ELN leaders Pablo Beltrán, Antonio García, and Nicolás Rodríguez meet demobilized FARC leader Timoleón Jiménez in Havana, 2017. (Source:

The Santos government left office in August 2018, succeeded by that of Iván Duque (2018-present), which has been more skeptical about negotiations with guerrillas. Duque demanded that the ELN cease kidnappings and release all of its captives as a pre-condition for re-starting talks in Cuba. 

The Cuba talks were suspended, but not broken off, on January 17, 2019, when the ELN—in a plot hatched by fighters under the command of Pablito—set off a car bomb at the National Police Cadet School in Bogotá, killing 22 people including the perpetrator. President Duque canceled the peace talks and demanded that Cuba hand over the ELN negotiating team, including Gabino, for prosecution. However, the protocols for the peace talks, signed by the Santos government along with international accompanying governments, foresaw ELN negotiators’ safe re-entry into Colombia, perhaps via Venezuela, in the event of a breakdown in talks. Respecting those protocols, Cuba has not extradited the ELN negotiators despite a formal Colombian government request. The ELN team, including Gabino and Pablo Beltran, remains in Cuba.

Aftermath of the January 2019 car bombing.

Within the ELN leadership, there has been no consensus in favor of pursuing peace negotiations with the government. While Pablo Beltran and Gabino, the leaders stuck in Havana, tend to be in favor, military commanders whose units have gained power, like Pablito in Arauca and “Uriel” in Chocó, have kept their distance and carried out aggressive actions that undermined the negotiators. Among COCE members skeptical about talks, according to the Ideas for Peace Foundation and the Peace and Reconciliation Foundation, is Antonio García, the longtime leader who was, in fact, the guerrillas’ chief negotiator during the first phase of talks with the Santos government. “Though it was he who signed the negotiations’ agenda,” notes PARES, García “represents the wing that is most warlike and least inclined toward dialogue, without regard to political calculation.”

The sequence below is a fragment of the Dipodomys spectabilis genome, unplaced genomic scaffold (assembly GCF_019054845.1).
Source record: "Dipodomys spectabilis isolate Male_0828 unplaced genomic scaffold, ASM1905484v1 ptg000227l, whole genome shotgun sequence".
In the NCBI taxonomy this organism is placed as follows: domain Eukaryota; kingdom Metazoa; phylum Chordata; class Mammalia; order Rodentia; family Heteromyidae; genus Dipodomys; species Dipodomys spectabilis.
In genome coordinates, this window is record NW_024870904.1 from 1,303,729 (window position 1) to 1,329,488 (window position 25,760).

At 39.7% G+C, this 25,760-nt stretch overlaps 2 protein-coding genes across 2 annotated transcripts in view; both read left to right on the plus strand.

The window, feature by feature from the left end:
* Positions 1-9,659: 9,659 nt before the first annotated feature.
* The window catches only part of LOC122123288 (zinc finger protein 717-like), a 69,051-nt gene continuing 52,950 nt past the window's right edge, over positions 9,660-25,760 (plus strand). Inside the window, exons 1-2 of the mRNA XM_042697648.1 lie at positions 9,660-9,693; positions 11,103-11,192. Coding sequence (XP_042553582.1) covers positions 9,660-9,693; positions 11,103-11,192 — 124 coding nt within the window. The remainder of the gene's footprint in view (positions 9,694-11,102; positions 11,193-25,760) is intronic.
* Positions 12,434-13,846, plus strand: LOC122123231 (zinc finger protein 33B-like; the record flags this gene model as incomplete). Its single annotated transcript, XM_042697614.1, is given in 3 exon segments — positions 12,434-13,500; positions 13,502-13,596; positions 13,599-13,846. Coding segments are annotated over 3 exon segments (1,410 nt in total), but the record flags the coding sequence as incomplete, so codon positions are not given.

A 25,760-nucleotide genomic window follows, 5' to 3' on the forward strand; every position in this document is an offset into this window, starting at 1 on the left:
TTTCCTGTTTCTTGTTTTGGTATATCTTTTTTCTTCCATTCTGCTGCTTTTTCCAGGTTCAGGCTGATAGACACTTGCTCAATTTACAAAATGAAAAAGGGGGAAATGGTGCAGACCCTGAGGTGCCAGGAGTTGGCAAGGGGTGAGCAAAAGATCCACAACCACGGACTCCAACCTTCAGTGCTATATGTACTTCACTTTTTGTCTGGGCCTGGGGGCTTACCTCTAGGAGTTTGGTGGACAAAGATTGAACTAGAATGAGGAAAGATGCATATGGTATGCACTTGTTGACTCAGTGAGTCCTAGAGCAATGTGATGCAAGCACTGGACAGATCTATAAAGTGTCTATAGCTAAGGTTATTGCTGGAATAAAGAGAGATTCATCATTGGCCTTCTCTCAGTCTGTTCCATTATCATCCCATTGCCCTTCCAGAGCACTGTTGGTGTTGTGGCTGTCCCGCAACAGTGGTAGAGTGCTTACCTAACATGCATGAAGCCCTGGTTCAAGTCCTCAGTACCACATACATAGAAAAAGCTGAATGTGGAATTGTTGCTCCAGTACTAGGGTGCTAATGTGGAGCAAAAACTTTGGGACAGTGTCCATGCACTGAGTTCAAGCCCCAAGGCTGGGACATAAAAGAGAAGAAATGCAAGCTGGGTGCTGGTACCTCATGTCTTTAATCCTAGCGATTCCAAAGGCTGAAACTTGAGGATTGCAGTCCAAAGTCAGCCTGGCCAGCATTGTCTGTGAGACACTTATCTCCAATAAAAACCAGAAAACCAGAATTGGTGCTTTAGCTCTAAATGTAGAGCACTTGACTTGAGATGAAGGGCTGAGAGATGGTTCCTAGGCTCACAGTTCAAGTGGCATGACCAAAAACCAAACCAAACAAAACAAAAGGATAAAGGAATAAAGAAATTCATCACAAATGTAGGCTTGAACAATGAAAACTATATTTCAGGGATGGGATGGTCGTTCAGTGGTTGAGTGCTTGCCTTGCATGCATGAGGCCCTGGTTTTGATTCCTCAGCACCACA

To restart talks, the government insists that the ELN stop kidnapping, turn over all kidnap victims (or account for those who have died in captivity), and cease other “criminal actions” like laying landmines and recruiting minors. The ELN has set some strict conditions for suspending attacks on infrastructure, like the withdrawal of extractive industries from environmentally sensitive areas, the return of oil royalties to oil-producing regions, the nationalization of natural resources, a 50 percent cut in fuel prices, and a ban on fracking.

In January 2020, León Valencia of PARES struck an optimistic note about the possibility of new peace efforts. “There’s been a turn in the last two months. The government is opening a sort of little window to seek a negotiation. Those the ELN are also increasing their negotiation discourse, but neither side has much incentive.” Colombia’s high commissioner for peace, Miguel Ceballos, has said that some factions of the ELN have separately communicated a desire to negotiate. If accurate, these communications have not yet had public outcomes.

Current and former ELN members who were captured and spent time in prison have served a key intermediary role between the government and ELN. The most prominent of these gestores de paz (peace agents) have been Gerardo Antonio Bermúdez alias “Francisco Galán,” Carlos Velandia alias “Felipe Torres,” and Tulio Gilberto Astudillo alias “Juan Carlos Cuéllar.” Though Galán and Torres were members of the ELN’s Central Command before their capture, the ELN has since declared that neither is authorized to represent the group in communications with the government. Cuéllar, who remains “authorized” by the guerrillas, was re-arrested in Cali in late December 2019. In February 2020 Galán, too, was arrested for his alleged role in a 2000 mass kidnapping—a crime that took place while he and Torres were in prison. Galán was released in late March.

Photo from Colombian National Police via AP. AP Caption: “This photo released by Colombia’s National Police on July 28, 2011 shows top rebel leaders of the National Liberation Army, ELN, from left to right, Israel Ramirez, a.k.a Pablo Beltran, Rafael Sierra, a.k.a. Ramiro Vargas, Nicolas Rodriguez, a.k.a Gabino, Eliecer Chamorro, a.k.a. Antonio Garcia. According to the police, the image was found on a USB drive seized from active rebels who were arrested on June 4, 2011. The image is believed to have been recorded at the end of 2010 in Colombia’s northeastern state of Norte de Santander, near the border with Venezuela.”